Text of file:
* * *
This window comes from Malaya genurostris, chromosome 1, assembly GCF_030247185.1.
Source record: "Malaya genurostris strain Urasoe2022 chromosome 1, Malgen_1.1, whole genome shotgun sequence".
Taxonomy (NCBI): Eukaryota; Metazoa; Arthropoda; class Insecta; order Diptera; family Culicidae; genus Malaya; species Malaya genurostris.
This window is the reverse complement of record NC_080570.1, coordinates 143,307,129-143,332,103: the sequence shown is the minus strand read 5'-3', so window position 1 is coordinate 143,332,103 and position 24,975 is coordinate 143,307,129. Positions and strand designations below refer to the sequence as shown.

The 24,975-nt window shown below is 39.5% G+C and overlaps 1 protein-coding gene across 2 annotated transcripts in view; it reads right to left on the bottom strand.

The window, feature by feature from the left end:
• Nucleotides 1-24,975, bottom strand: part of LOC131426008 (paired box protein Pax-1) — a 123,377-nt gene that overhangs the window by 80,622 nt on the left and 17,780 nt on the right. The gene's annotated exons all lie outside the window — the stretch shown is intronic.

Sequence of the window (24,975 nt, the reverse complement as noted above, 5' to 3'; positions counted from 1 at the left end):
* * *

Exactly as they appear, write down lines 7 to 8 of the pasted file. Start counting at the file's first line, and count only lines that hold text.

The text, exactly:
• Nucleotides 1-24,975, bottom strand: part of LOC131426008 (paired box protein Pax-1) — a 123,377-nt gene that overhangs the window by 80,622 nt on the left and 17,780 nt on the right. The gene's annotated exons all lie outside the window — the stretch shown is intronic.

Sequence of the window (24,975 nt, the reverse complement as noted above, 5' to 3'; positions counted from 1 at the left end):